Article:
ORLANDO, Fla. -- Wycliffe Associates' mission is clear the moment you arrive at the organization's Orlando headquarters. The ministry exists to deliver the gospel to every nation, every tribe, and in every language.
Regent University graduate Bruce Smith guides that mission as president of the organization.
"People need to hear from God in the language in which they pray because many people in the world pray," Smith told CBN News. "And when they pray, they pray in their first language, they don't pray in some second or third language."
"When they are pleading to God about their desperate situation, about their family and their circumstances, they need to hear an answer from God in that same language," Smith continued.
To the 'Bleeding Edges'
There are about 7,000 languages in the world. And Wycliffe Associates is working to make sure the Bible is translated into every one of them.
The organization has worked with roughly 3,000 volunteers in 70 countries to speed up the process of translating the Bible. Many of those countries are quite difficult to reach.
"These are the bleeding edges of civilization in a lot of these places," Smith said.
"The great thing about Bible translation in the last century is that it has reached hundreds of language groups around the world," he continued. "The challenge we face today in the 21st Century is that all the easy places are finished. All that's left are the difficult places."
One of the biggest challenges in those difficult places is reliable communication. It's a need that gave birth to what Smith calls the Bible Translation Acceleration Kit, or B-TAK.
"As soon as we started talking about this, we found a whole pool of talent that had been just beyond the horizon for us, ready, willing and able to help accelerate Bible translation, but not knowing how," he explained.
"So as soon as we started describing this opportunity, they just started flooding our direction. So, I pretty quickly had a manpower team that was like a dream team," Smith told CBN News.
That dream team's kit includes a solar panel to generate electricity and charge a battery. That battery then powers a small laptop and Internet modem. The modem connects to the Internet by satellite.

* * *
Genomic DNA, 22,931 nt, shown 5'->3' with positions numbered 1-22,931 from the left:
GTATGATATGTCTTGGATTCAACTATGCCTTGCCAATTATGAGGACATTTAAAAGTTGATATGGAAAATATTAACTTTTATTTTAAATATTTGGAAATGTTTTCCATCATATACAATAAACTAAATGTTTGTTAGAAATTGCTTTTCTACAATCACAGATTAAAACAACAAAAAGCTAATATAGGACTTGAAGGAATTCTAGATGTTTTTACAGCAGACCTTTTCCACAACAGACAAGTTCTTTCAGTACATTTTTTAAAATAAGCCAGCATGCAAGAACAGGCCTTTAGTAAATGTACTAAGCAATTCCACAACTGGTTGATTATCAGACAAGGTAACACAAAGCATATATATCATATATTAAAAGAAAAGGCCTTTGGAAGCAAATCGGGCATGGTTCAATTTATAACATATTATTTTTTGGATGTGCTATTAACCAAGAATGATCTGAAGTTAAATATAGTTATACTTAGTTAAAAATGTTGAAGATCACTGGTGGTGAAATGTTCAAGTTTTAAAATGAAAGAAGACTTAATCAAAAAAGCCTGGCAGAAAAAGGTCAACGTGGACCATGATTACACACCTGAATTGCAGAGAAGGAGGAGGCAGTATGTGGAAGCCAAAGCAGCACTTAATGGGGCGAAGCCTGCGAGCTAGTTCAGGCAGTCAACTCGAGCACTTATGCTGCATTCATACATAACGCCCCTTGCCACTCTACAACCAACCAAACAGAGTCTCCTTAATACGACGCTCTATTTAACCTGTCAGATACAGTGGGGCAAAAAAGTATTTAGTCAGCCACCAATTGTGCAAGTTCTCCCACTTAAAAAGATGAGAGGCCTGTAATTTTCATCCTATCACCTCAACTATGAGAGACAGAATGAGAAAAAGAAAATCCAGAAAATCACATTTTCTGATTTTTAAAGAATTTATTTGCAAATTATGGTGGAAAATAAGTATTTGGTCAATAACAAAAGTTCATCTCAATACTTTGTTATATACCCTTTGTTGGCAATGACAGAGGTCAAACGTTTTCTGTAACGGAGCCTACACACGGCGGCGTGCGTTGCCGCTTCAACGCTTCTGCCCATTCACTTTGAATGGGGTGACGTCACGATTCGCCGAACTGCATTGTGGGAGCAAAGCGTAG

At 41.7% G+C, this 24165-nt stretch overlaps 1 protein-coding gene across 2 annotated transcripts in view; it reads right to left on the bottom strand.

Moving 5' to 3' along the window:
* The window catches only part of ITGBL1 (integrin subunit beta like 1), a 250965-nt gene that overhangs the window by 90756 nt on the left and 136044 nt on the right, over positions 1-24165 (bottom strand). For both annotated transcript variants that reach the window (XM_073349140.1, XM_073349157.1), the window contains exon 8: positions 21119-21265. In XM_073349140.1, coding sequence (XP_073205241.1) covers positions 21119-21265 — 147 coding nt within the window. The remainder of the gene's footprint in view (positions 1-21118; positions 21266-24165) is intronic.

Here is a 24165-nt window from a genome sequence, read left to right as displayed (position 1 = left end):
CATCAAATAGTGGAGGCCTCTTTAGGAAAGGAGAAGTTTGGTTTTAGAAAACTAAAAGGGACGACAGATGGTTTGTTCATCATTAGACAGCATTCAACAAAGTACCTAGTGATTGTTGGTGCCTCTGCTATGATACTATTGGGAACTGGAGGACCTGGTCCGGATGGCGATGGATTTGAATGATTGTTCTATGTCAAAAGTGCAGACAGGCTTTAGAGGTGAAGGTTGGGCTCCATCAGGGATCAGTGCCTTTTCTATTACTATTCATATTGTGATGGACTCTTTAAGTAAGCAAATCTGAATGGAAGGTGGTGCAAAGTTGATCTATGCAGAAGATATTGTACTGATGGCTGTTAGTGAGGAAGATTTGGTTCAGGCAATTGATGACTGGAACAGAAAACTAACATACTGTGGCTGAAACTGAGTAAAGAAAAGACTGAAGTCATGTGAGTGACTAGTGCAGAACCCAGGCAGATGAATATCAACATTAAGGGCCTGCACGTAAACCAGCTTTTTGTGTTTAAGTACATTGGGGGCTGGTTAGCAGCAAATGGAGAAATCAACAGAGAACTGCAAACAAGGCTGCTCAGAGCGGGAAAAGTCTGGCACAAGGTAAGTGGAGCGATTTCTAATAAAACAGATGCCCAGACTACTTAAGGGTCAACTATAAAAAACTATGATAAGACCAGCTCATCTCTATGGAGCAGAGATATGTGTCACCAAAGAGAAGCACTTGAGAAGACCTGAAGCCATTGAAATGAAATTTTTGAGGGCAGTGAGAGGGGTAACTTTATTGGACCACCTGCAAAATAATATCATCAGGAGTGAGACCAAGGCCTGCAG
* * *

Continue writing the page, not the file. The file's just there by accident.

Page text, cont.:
In the last three years, the kits have served about 295 translation teams.
"Some of the translation teams are telling us, just by having reliable communication, their translation has doubled," Smith said, reflecting upon the technology's success.
"This is not because they have become faster translators," Smith continued. "It is because all of the delays that were inherent in the system before, waiting for answers to questions, not knowing how to proceed forward, waiting to trade files and get responses back, those delays are now gone. And they can have answers immediately because of these tools."
There is often celebration when the kits arrive in some of the most remote places.
"So many of these places are not actually cities on a map," Smith, who has personally traveled to some of them, told CBN News,
"They are areas where semi-nomadic people take care of animals, have seasonal farms," he continued. "These are not cities of any kind of description at all, and so they may have telephone poles, but the poles have no wires on them."
Volunteers also find comfort in the connection the kits provide.
"To have the capability to connect that computer and have connection with people outside their own area is encouragement to them because these are the people that are risking their lives in many cases, on the roads, unsafe conditions in areas that are antagonistic to Christianity," Smith said.
Baby Boomer Helpers
This work also helps to open a new door to missions work. Wycliffe Associates is seeing an increasing number of retirees traveling to its Orlando facility to work as volunteers.
"Right now, we're in the midst of the retirement of the baby boomers in the United States. In 2006, the first baby boomer started turning 60. The last Baby Boomer won't turn 60 until 2024," Smith said.
"So right now, were in a unique provision in terms of God preparating among all these Christians who can contribute to mission and Bible translation in a way that wasn't possible 20 years ago," he added.
Peter Polloni is a retired engineer who helps to assemble the Bible Translation Acceleration Kits. He and his wife have been volunteering at Wycliffe for the last four years.
"It is a tremendous environment and it gives you much deeper insight into what's going on around the world," Polloni told CBN News about his volunteering experience at Wycliffe.
Polloni and his wife typically travel from their Philadelphia home to Orlando in early February and volunteer at Wycliffe until late May.
Like many of the retirees there, it gives them the chance to escape the harsh winters back at home. In fact, Wycliffe Associates has a waiting list for the RV Park on its campus.